My $25 wedding: You can’t put a price on love
By Rose DeShaw
Wednesday, July 31, 2013 2:32:25 EDT PM
There’s a hot topic right now in the Advice Biz: wedding etiquette and handling the costs thereof.
August is the most common month, with 49% of Canadian weddings. This year there will be 165,297 of them. According to a weddingbells.ca survey, the average cost of a wedding has risen to $23, 488 dollars.
My church wedding cost $25. Five bucks for a supermarket bouquet of iris and daisies and $20 to pay the man who officiated. He had brought my husband and I together, a mailman and part-time pastor who refereed the standoff between my father and I when we failed to come down the aisle despite increasingly desperate playings of Wagner’s “Here Comes The Bride” on an out-of-tune piano. (Wedding pianists cost $400.)
All weddings have a component that, looking back, will be judged hilarious or tragic. That last category increasingly ends up on television judge shows, with the bride and groom demanding their money back. Some couples have even started to calculate a refund into their costs, as nothing is ever perfect and topping the list of the least-perfect things on earth are weddings.
Marrying among friends who have your best interests at heart is really the only way to beat the odds. While we were poor students I would never have considered appealing to guests for funds. Weddings are The Little Industry That Grew Into The Monster That Ate Common Sense. Now you can take a 55-week wedding planning course at college and become certified as a professional bride or groom.
I was married in the mid-’60s in the small nondenominational church where I grew up. The congregation had built it from cement blocks in our semi-rural community outside the city limits.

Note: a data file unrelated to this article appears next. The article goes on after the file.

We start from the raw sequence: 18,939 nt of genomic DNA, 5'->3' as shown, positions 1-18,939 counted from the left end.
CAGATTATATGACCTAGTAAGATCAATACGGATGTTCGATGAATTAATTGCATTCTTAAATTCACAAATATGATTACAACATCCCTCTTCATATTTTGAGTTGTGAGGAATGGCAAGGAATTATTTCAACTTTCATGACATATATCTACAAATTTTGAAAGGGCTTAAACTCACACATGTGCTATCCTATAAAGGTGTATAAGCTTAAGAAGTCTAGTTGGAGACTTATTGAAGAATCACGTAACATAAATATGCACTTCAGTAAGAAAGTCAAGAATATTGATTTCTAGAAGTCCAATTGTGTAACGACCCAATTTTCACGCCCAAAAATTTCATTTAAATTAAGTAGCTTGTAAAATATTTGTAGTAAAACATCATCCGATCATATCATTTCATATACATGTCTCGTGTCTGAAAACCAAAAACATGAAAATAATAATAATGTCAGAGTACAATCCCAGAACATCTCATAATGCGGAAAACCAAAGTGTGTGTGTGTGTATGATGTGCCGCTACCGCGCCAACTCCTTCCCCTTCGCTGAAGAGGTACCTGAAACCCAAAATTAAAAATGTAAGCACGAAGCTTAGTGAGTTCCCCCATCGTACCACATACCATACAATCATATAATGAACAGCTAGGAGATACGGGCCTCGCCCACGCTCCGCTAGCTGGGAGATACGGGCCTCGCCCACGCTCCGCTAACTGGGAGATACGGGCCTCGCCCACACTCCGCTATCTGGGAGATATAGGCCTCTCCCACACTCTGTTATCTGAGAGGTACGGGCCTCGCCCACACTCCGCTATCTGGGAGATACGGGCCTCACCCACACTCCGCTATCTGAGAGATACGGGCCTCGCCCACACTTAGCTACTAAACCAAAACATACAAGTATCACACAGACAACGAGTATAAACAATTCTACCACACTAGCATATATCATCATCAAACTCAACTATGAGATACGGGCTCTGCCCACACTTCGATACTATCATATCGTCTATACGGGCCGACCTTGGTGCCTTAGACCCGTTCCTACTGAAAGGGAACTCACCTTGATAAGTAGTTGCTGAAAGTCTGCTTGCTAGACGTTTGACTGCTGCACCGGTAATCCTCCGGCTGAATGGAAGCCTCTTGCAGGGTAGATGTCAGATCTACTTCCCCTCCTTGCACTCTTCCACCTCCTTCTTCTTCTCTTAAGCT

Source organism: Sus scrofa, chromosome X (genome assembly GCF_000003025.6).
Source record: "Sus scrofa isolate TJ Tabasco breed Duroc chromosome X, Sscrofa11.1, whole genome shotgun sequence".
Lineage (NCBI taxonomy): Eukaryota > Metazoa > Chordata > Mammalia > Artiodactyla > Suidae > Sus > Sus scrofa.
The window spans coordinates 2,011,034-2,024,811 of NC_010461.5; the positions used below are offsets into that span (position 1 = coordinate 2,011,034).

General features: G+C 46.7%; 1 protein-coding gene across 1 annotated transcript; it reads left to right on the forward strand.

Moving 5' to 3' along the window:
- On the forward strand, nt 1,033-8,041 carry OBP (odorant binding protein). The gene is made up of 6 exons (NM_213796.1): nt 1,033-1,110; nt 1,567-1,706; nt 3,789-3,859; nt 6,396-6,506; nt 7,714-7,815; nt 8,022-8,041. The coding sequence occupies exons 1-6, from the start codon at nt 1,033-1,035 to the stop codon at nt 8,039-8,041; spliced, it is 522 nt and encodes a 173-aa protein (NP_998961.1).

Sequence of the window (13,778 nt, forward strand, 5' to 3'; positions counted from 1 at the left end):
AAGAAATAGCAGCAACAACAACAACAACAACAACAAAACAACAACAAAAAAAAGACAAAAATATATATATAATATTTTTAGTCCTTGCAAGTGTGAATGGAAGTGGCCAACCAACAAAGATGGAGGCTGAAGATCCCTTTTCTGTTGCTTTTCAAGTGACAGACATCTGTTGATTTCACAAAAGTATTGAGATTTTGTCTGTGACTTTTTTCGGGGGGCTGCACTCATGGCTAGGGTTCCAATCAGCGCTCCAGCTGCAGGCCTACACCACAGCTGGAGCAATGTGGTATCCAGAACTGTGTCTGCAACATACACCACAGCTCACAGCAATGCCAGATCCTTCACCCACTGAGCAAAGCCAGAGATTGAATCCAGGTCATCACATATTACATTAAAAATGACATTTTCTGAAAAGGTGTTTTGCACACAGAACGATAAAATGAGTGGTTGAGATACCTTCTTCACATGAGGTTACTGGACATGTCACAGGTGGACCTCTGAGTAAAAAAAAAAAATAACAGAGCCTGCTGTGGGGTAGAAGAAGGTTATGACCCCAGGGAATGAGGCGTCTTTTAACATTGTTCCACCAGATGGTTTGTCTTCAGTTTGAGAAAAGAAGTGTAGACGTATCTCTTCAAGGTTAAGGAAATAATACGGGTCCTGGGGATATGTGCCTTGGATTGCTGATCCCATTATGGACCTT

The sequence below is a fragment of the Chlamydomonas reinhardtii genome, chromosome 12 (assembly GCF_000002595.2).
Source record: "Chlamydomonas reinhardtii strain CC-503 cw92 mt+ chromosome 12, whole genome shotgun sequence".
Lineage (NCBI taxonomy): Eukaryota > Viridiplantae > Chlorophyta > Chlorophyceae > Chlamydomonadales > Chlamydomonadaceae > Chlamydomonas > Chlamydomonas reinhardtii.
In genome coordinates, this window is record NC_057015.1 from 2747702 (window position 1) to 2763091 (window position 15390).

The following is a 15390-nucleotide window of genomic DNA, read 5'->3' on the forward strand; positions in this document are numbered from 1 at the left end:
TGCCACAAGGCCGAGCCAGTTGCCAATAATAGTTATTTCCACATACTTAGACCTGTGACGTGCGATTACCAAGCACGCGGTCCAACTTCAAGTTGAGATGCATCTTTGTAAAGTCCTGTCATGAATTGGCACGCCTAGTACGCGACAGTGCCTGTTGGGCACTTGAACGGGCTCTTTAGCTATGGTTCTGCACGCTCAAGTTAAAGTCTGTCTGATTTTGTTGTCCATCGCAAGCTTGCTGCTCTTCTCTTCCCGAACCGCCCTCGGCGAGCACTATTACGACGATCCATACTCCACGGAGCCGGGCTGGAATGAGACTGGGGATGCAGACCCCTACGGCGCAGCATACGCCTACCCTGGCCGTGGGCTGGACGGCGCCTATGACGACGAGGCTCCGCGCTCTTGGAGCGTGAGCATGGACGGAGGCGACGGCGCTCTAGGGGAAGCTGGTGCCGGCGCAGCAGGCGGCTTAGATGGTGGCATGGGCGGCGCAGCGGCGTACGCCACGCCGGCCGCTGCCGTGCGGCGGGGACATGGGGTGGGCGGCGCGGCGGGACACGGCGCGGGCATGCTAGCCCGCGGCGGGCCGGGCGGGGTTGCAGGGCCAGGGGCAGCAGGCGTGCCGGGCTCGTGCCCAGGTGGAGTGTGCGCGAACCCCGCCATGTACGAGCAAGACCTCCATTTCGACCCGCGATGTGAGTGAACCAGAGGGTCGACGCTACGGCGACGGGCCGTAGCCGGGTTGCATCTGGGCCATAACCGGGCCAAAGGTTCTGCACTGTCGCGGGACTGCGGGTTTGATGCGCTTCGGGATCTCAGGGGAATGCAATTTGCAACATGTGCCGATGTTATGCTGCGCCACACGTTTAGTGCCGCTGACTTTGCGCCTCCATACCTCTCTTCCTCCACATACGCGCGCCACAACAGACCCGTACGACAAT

In those days of lax building codes, this sturdy structure served the marrying , burying and spiritual needs of the neighbourhood. But due to an unbreakable clause in the deed, it could never opt for the support of any denomination or the land would revert back to the community.
So the leader of the Sunday School was Jewish, the pianist was Episcopalian, her husband was a free-thinker, one adult teacher was Four Square Gospel while another was Mormon. There were one or two broad-minded Catholics. The mailman who led the congregation was a Baptist, but not at all pushy about it. Since there were few other religious opportunities close by, everyone made the best of what was available. Which turned out to be the most open-minded, peaceable kind of place you could ever want to marry in.
That was important, since my mother was against my marrying at all. She’d grown used to the idea of having a spinster daughter around to support her. (I was 24, but over half my high school graduating class was married by 16).